During the 15th acquisition trial, a 30 sec delay was initiated after four pellets had been taken by confining the mice in the center platform. From the 16th to the 18th acquisition trial, the delay period was extended to 2 min. After each trial, the maze was cleaned with water. The locations of the maze arms were randomly relocated after each session to prevent animals from using intra-maze cues. Data acquisition, control of guillotine doors, and data analysis were performed by Image RM software (see Image analysis).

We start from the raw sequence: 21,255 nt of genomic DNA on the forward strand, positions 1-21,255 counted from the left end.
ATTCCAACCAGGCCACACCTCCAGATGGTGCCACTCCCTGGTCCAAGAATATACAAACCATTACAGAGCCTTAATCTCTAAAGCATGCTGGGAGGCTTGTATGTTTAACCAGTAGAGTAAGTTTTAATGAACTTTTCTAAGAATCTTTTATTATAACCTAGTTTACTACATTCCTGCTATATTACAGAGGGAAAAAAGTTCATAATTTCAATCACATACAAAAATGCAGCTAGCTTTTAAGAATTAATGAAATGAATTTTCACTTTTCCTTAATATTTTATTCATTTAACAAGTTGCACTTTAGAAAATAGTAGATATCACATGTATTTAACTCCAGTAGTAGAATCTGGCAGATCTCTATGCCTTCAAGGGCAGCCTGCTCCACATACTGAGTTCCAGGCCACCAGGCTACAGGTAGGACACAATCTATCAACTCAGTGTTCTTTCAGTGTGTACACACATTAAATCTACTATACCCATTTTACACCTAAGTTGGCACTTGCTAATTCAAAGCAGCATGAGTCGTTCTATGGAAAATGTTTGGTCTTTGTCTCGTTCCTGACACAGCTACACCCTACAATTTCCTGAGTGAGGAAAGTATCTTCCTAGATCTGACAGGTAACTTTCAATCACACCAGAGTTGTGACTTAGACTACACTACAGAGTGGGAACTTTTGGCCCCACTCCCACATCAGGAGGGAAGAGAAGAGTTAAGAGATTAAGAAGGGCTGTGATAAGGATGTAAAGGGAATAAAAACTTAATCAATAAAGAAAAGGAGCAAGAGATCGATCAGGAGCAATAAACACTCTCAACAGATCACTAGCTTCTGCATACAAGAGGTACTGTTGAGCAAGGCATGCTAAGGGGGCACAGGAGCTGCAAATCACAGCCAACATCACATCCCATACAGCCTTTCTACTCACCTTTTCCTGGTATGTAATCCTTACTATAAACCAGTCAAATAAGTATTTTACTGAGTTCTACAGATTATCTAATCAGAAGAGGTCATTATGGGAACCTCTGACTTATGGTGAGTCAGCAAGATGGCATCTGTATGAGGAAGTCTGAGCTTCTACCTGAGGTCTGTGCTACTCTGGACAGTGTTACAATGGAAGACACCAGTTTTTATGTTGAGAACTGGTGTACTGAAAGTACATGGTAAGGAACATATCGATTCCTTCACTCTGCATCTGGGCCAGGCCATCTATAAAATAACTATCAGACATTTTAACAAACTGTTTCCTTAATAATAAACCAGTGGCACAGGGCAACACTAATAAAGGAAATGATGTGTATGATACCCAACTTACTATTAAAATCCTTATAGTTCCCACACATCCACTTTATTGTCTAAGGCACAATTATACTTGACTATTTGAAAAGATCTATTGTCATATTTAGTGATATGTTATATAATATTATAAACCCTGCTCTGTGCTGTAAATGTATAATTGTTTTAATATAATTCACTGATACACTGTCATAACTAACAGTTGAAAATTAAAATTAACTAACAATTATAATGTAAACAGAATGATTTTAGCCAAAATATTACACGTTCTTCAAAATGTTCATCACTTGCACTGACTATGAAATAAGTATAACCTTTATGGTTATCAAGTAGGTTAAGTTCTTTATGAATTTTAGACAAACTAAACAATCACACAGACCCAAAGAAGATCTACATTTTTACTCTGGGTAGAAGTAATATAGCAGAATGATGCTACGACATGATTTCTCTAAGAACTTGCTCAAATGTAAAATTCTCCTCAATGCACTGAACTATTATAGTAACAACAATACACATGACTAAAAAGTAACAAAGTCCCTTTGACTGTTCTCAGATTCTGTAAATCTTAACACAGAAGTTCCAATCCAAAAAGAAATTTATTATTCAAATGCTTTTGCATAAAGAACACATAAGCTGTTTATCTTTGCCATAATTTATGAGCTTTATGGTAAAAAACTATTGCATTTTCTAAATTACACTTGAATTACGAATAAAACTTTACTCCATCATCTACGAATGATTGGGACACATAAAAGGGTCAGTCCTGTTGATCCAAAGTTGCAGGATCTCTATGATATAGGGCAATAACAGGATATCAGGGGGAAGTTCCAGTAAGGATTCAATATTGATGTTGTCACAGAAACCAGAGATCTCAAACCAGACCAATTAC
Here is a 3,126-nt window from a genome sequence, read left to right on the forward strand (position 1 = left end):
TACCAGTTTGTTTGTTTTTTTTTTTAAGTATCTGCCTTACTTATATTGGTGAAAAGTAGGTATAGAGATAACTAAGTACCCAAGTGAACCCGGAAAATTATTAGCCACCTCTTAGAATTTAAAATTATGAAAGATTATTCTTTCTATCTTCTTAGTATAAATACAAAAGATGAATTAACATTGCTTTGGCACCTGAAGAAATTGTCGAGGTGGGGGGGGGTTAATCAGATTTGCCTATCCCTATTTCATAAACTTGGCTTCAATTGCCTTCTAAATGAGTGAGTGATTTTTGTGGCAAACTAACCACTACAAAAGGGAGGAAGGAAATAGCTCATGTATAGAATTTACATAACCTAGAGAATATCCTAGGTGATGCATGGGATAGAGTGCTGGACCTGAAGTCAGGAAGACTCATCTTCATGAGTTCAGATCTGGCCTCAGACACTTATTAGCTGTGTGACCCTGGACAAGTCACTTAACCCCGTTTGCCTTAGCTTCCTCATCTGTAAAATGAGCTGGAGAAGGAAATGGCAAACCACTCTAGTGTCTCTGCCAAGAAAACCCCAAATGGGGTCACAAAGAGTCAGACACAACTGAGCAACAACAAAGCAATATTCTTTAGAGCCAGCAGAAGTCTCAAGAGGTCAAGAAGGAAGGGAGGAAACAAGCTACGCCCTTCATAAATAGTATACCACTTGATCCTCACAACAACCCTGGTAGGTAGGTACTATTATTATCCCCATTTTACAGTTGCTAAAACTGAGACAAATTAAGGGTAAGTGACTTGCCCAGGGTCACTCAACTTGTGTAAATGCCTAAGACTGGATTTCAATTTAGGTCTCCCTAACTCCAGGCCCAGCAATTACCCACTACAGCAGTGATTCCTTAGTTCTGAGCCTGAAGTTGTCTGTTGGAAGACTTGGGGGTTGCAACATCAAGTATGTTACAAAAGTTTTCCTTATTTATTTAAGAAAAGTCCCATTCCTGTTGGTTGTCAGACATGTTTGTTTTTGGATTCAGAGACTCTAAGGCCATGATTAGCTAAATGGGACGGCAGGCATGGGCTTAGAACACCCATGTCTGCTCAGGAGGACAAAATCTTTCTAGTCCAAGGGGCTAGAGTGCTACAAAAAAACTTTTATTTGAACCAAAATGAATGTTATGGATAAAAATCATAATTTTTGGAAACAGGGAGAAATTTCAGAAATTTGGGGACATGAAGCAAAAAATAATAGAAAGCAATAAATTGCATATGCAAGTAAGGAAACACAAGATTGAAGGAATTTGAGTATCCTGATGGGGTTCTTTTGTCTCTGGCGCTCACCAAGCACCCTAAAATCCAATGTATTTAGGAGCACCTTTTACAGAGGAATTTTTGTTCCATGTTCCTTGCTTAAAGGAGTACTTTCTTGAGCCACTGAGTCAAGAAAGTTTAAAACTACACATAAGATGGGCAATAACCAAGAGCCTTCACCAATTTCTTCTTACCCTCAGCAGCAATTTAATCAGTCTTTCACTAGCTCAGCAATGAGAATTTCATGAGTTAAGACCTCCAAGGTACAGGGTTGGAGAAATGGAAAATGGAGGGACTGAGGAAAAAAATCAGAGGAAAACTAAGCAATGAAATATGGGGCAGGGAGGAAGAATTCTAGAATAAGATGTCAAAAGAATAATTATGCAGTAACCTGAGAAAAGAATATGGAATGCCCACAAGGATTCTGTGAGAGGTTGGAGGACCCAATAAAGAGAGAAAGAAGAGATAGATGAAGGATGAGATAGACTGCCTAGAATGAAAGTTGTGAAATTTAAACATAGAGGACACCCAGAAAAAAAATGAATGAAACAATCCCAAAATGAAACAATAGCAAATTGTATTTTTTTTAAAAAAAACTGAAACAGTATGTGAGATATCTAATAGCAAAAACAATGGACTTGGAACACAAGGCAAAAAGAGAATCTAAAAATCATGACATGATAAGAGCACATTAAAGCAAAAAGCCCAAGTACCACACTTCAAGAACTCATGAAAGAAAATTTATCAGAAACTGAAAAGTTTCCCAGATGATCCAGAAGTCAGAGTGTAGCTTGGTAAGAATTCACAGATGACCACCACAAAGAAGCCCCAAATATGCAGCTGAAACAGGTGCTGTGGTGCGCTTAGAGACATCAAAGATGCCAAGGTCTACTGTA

Contextual and cued fear conditioning. Each mouse was placed in a test chamber (20 × 16 × 36 cm) inside a sound-attenuated chamber (MED-associates) and allowed to explore freely for 2 min. A 4.5 kHz pure tone, which served as the conditioned stimulus (CS), was presented for 30 sec, followed by a mild (2 sec, 0.5 mA) footshock, which served as the unconditioned stimulus (US). Two more CS–US pairings were presented with 2 min interstimulus intervals. Context testing was conducted 24 hr and 4 weeks after conditioning in the same chamber. Cued testing with altered context was conducted 48 hr after conditioning using a triangular box (25 × 25 × 30 cm) made of white opaque Plexiglas that was located in a different room. Banana extract odor was added to further change the context. Data acquisition, control of stimuli (i.e., tones and shocks), and data analysis were performed automatically, using Image FZ software (see Image analysis). Images were captured at one frame per second. For each pair of successive frames, the amount of area (pixels) within which the mouse moved was measured. When this area was below a certain threshold (i.e., 10 pixels), the behavior was judged as “freezing.” When the amount of area equaled or exceeded the threshold, the behavior was considered to be “nonfreezing.” The optimal threshold (amount of pixels) by which to judge freezing was determined by adjusting it to the amount of freezing measured by human observation. A frame capturing rate of one frame per second yielded results that were in good agreement with those obtained by human observation (correlation between human observation and computer generated data; r > 0.95). Freezing that lasted less than the defined time threshold (i.e., 2 sec) was not included in the analysis. To assess mouse reactivity to footshocks, distance traveled during shock presentation was assessed by capturing images at 2.5 frames per second for 6 sec from 2 sec before shock presentation to 2 sec after shock termination.